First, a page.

## The Fundamental Limits of Machine Learning

Neat and interesting read from Nautilus

A few months ago, my aunt sent her colleagues an email with the subject, “Math Problem! What is the answer?” It contained a deceptively simple puzzle.

She thought her solution was obvious. Her colleagues, though, were sure their solution was correct—and the two didn’t match. Was the problem with one of their answers, or with the puzzle itself?

My aunt and her colleagues had stumbled across a fundamental problem in machine learning, the study of computers that learn. Almost all of the learning we expect our computers to do—and much of the learning we ourselves do —is about reducing information to underlying patterns, which can then be used to infer the unknown. Her puzzle was no different.

As a human, the challenge is to find any pattern at all. Of course, we have intuitions that limit our guesses. But computers have no such intuitions. From a computer’s standpoint, the difficulty in pattern recognition is one of surplus: with an endless variety of patterns, all technically valid, what makes one “right” and another “wrong?”

The problem only recently became of practical concern. Before the 1990s, AI systems rarely did much learning at all. For example, the chess-playing Deep Thought, predecessor to Deep Blue, didn’t get good at chess by learning from successes and failures. Instead, chess grandmasters and programming wizards carefully crafted rules to teach it which board positions were good or bad. Such extensive hand-tuning was typical of that era’s “expert systems” approach.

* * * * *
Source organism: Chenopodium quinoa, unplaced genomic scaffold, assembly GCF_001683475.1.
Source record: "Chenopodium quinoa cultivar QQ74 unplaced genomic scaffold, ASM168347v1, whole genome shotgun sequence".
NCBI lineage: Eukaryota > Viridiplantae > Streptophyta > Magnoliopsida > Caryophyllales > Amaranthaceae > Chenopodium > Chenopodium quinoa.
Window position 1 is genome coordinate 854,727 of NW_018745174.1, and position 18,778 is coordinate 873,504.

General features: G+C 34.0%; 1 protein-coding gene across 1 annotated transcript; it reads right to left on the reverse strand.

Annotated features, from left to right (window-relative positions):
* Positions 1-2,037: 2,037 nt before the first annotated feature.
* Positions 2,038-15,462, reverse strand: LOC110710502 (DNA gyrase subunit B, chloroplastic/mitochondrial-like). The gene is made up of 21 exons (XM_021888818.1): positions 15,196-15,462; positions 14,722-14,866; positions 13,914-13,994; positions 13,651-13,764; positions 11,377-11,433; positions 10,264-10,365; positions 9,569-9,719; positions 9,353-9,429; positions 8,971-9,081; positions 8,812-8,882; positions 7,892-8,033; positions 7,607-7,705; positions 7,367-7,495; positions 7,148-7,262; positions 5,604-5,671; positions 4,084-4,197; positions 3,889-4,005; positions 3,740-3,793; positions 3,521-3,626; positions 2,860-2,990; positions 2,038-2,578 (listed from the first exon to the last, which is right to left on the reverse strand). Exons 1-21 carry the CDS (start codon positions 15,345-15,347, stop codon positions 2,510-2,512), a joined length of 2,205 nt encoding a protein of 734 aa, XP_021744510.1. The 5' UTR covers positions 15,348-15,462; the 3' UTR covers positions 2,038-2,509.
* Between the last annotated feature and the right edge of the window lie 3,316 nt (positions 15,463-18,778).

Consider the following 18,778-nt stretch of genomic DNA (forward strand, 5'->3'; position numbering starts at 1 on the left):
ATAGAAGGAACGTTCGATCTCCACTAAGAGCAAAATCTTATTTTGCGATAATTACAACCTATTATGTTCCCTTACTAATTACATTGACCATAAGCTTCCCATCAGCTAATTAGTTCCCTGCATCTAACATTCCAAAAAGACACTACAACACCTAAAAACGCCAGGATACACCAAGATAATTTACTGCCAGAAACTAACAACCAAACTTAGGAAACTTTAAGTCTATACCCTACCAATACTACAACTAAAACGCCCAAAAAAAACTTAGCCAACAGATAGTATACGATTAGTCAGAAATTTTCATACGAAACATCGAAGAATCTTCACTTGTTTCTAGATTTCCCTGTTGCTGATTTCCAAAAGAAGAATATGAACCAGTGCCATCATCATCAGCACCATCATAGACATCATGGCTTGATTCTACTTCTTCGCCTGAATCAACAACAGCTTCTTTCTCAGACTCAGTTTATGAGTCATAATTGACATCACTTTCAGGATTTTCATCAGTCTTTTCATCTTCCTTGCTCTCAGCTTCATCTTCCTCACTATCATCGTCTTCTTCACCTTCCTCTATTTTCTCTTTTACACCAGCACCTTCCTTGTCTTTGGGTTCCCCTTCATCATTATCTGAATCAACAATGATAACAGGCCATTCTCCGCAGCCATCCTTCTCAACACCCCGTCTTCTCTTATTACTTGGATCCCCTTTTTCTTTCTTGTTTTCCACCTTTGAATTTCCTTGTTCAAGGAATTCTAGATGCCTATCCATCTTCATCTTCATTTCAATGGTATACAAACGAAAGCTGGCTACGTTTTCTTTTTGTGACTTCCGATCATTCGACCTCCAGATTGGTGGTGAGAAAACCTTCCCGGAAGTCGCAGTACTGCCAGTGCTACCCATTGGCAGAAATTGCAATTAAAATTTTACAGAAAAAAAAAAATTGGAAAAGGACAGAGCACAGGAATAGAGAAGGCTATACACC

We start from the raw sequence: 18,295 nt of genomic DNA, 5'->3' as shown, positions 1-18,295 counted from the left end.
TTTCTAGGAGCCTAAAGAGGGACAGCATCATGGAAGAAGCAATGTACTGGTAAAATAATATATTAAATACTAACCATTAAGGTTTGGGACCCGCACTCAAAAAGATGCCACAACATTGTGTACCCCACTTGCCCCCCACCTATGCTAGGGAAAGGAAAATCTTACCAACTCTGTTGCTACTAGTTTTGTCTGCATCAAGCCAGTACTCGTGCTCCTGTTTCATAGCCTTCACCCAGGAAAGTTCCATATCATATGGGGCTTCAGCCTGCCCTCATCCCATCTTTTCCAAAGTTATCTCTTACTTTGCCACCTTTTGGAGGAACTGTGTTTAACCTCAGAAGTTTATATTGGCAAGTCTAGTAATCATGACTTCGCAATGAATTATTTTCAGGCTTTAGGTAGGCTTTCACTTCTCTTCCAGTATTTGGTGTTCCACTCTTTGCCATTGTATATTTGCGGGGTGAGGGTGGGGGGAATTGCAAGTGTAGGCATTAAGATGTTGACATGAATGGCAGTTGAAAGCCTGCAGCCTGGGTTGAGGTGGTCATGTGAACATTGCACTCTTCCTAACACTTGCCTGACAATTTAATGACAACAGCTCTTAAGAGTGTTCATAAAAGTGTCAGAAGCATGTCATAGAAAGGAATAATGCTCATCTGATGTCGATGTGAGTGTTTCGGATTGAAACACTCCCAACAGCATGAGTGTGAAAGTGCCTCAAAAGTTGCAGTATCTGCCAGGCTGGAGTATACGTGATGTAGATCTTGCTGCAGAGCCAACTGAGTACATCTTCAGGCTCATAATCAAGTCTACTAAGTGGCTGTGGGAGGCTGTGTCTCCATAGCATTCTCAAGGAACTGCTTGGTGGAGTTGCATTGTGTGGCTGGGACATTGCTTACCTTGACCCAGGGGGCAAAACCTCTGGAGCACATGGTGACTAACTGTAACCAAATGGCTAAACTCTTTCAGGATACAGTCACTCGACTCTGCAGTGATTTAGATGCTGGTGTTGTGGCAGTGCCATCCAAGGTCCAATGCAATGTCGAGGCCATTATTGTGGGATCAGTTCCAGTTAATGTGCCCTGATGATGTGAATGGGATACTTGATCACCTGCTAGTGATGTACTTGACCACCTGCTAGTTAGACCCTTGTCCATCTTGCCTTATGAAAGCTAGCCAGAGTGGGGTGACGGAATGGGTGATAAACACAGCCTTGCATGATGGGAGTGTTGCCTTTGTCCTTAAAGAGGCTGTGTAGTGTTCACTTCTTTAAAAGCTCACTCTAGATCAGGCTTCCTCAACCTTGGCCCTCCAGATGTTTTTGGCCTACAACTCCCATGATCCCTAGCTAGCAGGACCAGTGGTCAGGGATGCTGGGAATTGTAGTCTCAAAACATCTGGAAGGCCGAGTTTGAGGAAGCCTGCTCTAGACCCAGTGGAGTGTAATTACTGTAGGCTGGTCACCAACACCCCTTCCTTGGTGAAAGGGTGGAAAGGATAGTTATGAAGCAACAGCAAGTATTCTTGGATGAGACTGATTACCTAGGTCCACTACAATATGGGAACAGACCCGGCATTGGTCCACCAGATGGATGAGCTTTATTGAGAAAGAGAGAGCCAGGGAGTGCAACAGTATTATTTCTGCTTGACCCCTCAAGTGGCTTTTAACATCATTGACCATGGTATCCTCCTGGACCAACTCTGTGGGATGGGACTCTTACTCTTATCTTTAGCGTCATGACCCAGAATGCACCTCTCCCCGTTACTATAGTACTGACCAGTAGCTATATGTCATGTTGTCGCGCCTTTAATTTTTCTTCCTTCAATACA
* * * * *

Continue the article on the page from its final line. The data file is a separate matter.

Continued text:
To tackle my aunt’s puzzle, the expert systems approach would need a human to squint at the first three rows and spot the following pattern:

1 * (4 + 1) = 5

2 * (5 + 1) = 12

3 * (6 + 1) = 21

The human could then instruct the computer to follow the pattern x * (y + 1) = z. Applying this rule to the final line yields a solution of 96.

Despite expert systems’ early success, the manual labor required to design, tune, and update them became unwieldy. Instead, researchers turned their attention to designing machines that could infer patterns on their own. A program could inspect, say, thousands of photos or market transactions and tease out statistical signals suggesting a face or an impending price spike. This approach quickly came to dominate, and has since powered everything from automated postal sorting to spam filtering to credit card fraud detection.

And yet. With all their successes, these machine learning systems still needed engineers in the loop. Consider again my aunt’s puzzle. We assumed that each line has three relevant components (the three numbers in the line). But there’s a potential fourth element: the result on the previous line. If that attribute of a line—that feature, in machine learning parlance—is in bounds, then another plausible pattern emerges:

0 + 1 + 4 = 5

5 + 2 + 5 = 12

12 + 3 + 6 = 21

By this logic the final answer should be 40.